In the description of this invention, a direct current path is a current path not interrupted by or ended on a capacitor; it may comprise such elements as resistor, drain-to-source and emitter-to-collector channel of a transistor, anode-to-cathode of a diode, and conductive lines that allow a current to continue. A direct current path in this description implies that it is enabled and conducts intended current in at least one of the operation periods for operating a display device. A charging current ended on or via a capacitor does not constitute a direct current path. Transient currents arising from charging of input gate or parasitic capacitors are not considered as providing valid current path. The reverse leakage of a diode, the leakage current in a transistor in its off-state, and current via the high impedance input terminals (such as a base or a gate) are also not considered as valid current paths. Accordingly, a direct current path in this description is a current path that allows the conduction of an intended current for the purpose of operating a display pixel, and allows such current to continue for as long as the set conditions persist.
An active element comprises a high-impedance control terminal and a channel between a second terminal and a third terminal, wherein the control terminal controls the current between the second and the third terminals. In operation, a control signal is applied to said high-impedance control terminal to regulates the current directed along said second and third terminals. The high impedance control terminal is also referred to as a gate. An MOS transistor having a gate as the control terminal, and the other two terminals arranged as source and drain is considered as a preferred embodiment of an active element in this description. Bipolar transistors and JFETs are alternatives as preferred embodiments. For those skilled in the art, it is well recognized that all such similar devices operate equally well as an active element in this description and in respective claims.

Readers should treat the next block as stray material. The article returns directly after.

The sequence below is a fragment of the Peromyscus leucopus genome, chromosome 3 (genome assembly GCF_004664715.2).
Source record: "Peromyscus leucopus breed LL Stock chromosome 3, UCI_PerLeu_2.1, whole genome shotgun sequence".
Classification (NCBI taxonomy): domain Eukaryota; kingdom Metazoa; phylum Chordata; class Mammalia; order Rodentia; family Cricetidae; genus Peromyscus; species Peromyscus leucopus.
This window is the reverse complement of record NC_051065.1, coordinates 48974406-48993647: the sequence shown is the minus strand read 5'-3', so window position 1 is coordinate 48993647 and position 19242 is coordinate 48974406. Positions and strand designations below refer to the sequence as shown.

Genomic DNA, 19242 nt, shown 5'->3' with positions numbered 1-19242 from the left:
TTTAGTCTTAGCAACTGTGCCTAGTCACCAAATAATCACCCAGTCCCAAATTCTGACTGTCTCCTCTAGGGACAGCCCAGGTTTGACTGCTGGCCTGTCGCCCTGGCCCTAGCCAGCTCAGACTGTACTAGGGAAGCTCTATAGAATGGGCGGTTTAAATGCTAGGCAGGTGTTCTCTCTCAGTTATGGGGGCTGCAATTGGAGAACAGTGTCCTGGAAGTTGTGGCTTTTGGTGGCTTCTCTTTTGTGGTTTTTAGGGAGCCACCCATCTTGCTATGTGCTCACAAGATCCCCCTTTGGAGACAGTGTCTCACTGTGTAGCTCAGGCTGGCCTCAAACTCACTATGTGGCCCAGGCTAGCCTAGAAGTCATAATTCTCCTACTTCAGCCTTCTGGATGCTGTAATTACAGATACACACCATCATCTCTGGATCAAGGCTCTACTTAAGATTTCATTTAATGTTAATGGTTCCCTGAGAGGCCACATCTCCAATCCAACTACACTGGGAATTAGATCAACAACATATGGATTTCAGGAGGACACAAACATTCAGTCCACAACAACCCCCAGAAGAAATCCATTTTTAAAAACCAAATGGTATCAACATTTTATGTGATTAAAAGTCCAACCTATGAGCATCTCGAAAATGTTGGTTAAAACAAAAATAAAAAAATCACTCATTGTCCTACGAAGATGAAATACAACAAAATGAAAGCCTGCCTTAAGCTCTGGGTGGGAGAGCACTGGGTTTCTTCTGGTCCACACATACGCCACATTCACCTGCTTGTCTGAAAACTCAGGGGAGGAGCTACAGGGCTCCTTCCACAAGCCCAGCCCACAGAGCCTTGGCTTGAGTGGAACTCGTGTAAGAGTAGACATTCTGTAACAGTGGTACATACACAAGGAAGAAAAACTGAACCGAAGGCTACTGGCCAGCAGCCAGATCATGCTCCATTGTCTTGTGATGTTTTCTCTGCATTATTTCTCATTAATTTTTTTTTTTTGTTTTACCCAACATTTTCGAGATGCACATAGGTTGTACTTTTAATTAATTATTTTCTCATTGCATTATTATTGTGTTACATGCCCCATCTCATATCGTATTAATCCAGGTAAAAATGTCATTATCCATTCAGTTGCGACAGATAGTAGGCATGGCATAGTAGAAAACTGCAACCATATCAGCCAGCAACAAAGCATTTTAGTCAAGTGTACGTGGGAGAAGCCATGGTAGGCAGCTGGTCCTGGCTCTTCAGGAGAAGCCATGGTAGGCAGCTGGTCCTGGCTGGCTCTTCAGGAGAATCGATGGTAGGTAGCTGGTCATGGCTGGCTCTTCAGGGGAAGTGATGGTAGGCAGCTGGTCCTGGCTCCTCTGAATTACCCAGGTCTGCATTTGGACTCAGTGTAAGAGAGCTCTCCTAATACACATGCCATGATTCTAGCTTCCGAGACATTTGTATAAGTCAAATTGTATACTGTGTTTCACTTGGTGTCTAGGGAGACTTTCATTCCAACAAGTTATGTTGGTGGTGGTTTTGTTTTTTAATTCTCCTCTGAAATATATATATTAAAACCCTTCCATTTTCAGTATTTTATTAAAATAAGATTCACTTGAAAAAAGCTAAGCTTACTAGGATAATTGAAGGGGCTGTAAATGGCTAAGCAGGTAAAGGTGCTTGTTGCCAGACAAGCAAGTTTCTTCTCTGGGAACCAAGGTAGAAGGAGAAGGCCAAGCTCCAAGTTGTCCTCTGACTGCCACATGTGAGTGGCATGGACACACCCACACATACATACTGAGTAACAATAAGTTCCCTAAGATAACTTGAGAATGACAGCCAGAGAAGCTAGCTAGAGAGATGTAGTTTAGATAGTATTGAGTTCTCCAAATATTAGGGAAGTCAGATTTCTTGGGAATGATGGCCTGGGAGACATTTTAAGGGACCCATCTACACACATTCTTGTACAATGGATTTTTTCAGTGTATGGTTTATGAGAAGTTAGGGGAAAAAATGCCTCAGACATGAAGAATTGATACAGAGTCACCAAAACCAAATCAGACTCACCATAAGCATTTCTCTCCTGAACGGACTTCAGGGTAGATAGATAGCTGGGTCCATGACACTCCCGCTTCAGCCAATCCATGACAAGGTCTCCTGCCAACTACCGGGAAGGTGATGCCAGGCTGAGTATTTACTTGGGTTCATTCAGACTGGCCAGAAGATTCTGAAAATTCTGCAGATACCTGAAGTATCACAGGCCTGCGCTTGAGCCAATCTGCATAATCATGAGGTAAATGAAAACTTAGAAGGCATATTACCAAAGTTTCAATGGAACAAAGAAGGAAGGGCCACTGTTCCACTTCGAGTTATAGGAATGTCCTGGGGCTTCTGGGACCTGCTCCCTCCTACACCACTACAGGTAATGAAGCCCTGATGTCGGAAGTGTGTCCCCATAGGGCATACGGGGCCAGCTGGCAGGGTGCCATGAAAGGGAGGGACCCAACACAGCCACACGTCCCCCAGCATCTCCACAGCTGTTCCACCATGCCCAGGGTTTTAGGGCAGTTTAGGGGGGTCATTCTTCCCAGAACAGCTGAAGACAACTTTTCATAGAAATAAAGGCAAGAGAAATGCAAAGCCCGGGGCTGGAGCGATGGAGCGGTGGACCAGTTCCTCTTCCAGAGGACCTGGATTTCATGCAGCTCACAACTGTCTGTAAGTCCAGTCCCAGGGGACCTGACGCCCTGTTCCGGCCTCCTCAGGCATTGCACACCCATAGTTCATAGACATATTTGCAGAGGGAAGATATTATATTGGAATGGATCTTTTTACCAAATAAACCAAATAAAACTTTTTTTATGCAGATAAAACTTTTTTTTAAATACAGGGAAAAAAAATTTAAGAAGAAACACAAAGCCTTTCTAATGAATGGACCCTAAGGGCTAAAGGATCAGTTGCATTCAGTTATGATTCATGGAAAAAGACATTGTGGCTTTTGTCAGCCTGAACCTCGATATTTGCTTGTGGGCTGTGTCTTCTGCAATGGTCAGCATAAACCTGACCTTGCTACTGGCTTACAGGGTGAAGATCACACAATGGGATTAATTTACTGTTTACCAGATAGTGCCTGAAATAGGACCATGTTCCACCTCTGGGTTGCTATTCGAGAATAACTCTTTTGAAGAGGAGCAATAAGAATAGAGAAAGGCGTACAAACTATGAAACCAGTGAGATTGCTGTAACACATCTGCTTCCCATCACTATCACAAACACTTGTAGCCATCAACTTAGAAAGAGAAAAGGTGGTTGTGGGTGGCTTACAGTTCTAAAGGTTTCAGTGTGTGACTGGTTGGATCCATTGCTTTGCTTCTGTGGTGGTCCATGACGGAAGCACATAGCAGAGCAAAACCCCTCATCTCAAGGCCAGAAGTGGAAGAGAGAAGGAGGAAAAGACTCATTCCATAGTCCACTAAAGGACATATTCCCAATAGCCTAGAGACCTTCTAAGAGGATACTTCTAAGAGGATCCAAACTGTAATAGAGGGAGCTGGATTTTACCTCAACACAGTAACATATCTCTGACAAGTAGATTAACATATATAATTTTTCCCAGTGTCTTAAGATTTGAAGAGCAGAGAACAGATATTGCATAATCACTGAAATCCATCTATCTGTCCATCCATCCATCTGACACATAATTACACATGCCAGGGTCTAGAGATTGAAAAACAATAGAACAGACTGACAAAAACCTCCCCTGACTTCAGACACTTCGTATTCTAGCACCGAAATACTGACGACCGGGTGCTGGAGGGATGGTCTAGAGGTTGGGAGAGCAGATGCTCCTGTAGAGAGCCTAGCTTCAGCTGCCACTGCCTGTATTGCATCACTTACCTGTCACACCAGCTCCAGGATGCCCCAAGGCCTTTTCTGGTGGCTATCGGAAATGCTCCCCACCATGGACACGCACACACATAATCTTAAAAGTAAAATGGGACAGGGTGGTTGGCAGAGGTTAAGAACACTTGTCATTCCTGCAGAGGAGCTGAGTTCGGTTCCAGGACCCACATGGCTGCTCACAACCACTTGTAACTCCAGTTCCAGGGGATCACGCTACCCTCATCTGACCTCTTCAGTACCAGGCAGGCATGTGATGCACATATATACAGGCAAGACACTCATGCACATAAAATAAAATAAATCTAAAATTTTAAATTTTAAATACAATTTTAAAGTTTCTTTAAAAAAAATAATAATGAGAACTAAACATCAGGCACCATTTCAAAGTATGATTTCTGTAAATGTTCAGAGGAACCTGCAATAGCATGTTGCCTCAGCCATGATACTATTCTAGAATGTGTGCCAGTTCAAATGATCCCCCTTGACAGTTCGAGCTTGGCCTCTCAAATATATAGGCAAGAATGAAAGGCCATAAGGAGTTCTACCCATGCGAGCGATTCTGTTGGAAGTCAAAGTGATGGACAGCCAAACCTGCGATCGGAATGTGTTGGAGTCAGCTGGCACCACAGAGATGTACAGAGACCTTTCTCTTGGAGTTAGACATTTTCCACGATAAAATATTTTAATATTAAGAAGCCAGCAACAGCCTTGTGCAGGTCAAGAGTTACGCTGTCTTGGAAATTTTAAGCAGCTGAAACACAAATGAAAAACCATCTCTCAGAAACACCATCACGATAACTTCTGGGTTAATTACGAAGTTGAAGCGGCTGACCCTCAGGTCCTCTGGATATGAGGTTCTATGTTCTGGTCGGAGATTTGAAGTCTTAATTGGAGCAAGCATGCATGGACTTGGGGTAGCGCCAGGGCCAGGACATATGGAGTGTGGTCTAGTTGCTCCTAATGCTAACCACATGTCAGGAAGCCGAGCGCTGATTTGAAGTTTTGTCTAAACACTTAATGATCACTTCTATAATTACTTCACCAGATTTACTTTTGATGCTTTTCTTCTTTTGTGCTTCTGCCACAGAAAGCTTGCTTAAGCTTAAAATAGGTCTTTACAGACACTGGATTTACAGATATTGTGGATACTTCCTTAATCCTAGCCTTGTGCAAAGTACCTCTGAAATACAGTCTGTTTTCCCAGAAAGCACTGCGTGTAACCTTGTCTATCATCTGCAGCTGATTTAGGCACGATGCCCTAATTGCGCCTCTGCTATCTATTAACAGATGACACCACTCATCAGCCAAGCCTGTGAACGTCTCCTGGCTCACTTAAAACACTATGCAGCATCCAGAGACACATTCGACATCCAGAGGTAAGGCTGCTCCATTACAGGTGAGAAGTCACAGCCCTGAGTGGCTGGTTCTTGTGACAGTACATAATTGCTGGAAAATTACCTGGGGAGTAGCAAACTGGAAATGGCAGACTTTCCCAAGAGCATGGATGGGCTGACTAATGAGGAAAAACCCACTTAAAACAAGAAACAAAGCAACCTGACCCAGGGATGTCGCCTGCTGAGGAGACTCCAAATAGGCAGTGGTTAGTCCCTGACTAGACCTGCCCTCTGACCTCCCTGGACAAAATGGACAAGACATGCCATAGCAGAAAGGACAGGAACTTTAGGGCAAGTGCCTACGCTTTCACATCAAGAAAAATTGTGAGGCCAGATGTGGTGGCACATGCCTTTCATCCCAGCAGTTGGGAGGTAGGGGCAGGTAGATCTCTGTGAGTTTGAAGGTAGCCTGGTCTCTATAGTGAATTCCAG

An organic light emitting diode (OLED) is used in most preferred embodiments wherever appropriate; the presence of such a device in such embodiments should not be construed as setting forth a limitation on the present invention directed for light emitting devices in general. MOS devices are used in preferred embodiments for switching elements. Similar bipolar transistors will perform similar functions as MOS devices. Those skilled in the art can quickly derive variations by a substitution of an arbitrary light emitting device for the organic light emitting diode, or by different types and polarities of switching devices. Preferred operating condition and preferred input data format do not necessitate limitations on the operation of the present invention.
A storage element includes one or a combination of a capacitor structure and parasitic capacitors.
Preferred embodiments of the present invention are provided for the current drive scheme to eliminate dependency on threshold voltage variation and OLED characteristics. Preferred embodiments in three transistor implementation are provided to illustrate the solutions for current drive scheme within the present invention.
The present invention comprises a combination of two features in a pixel circuit: (1) conducting channel between a data electrode and a scan electrode that generates and sets a data voltage to a storage capacitor from a data current, and (2) a drive transistor that reverse its source and drain in a data setting period to provide a reference voltage level through said drive transistor to said storage capacitor. This method provides a solution to construct a common-cathode pixel while using an n-channel drive transistor in current control mode.